Feds Escalate Legal Intervention Over SB 8
Biden's DOJ sues, files emergency motion to block Texas abortion ban
The U.S. Department of Justice has escalated its legal challenge to block the new Texas law that has prohibited most legal abortions in the state, even as Roe v. Wade remains the law of the land.
On Tuesday, Sept., 14, the DOJ filed an emergency motion in the U.S. District Court for the Western District of Texas seeking a temporary restraining order or preliminary injunction enjoining the enforcement of Texas' new restrictive abortion law, Senate Bill 8. "The United States has the authority and responsibility to ensure that Texas cannot insulate itself from judicial review for its constitutional violations and to protect the important federal interests that S.B. 8 impairs," writes the DOJ in Tuesday's filing. "This relief is necessary to protect the constitutional rights of women in Texas and the sovereign interest of the United States." The DOJ's move comes after it first sued the state Sept. 9; that suit, expected to be heard by U.S. District Judge Robert Pitman (an Obama appointee), slams Texas for enacting its law "in open defiance of the Constitution" and calls it a "flagrant deprivation of rights." In the lawsuit, the Biden administration is asking the court to grant a permanent injunction against the law, which was drafted to make it difficult for providers and advocates to challenge it in court
"It takes little imagination to discern Texas' goal – to make it too risky for an abortion clinic to operate in the State, thereby preventing women throughout Texas from exercising their constitutional rights, while simultaneously thwarting judicial review," the lawsuit reads. Senate Bill 8 – adopted by the Texas Legislature in May and in effect since Sept. 1, after a 5-4 U.S. Supreme Court declined to act to stop it – bars abortion care once embryonic cardiac activity is detected, which is around six weeks, with no exceptions for rape or incest. Since about 80% of women don't realize they are pregnant at that point – only two weeks after a missed period – SB 8 amounts to a near-total ban. (SCOTUS will hear a case later this year where Mississippi has explicitly asked for Roe to be overturned.)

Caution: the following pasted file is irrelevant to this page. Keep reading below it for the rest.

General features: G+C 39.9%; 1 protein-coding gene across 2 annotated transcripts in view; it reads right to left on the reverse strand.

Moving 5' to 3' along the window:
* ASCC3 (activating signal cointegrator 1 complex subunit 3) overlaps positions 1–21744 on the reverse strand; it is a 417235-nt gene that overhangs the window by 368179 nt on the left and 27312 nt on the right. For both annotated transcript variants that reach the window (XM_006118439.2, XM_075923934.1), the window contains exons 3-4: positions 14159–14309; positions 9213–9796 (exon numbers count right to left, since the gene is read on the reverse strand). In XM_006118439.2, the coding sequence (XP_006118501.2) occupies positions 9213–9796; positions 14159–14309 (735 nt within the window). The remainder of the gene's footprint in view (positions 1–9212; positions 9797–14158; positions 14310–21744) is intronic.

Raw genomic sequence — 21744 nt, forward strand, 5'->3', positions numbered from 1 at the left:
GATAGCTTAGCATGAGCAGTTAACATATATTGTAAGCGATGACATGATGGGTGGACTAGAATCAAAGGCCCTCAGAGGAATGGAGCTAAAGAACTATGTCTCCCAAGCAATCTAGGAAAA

The 1973 Roe ruling's protection of the right to abortion care before fetal viability has been upheld many times, including in cases from Texas. In those cases, the state was sued to block its enforcement of anti-choice laws. To get around that, SB 8 empowers any private citizen, anywhere, to sue Texas abortion providers or anyone who "aids or abets" an illegal abortion. Plaintiffs who prevail are guaranteed at least $10,000, creating what's widely seen as a bounty-hunting scheme that has, for now, brought almost all abortion care in the state to a halt.
"The act is clearly unconstitutional under longstanding Supreme Court precedent," said U.S. Attorney General Merrick Garland as he announced the suit. "This kind of scheme to nullify the Constitution of the United States is one that all Americans, whatever their politics or party, should fear.
"If it prevails, it may become a model for action in other areas in other states," said Garland. Indeed, other GOP-led states, including Florida, Arkansas, Ohio, and South Dakota, have expressed interest in adapting the Texas vigilante scheme; states that have adopted "heartbeat" bans (the first was in 2011) without the private enforcement provision have all seen them blocked in court. President Joe Biden has called the draconian law "un-American" and "an unprecedented assault on a woman's constitutional rights under Roe v. Wade."
Abortion rights advocates, who had filed suit in July to challenge SB 8 only to have those court proceedings halted in late August by the 5th U.S. Circuit Court of Appeals, hailed the DOJ lawsuit. "It's a game changer that the Department of Justice has joined the legal battle to restore constitutionally protected abortion access in Texas and disarm vigilantes looking to collect their bounties," said Nancy Northup, president and CEO of the Center for Reproductive Rights. "Right now, and every day this law is in effect, patients are being denied access to essential health care," she continued, "and the hardest hit are people of color, those struggling to make ends meet, undocumented immigrants, and others with preexisting obstacles to access health care."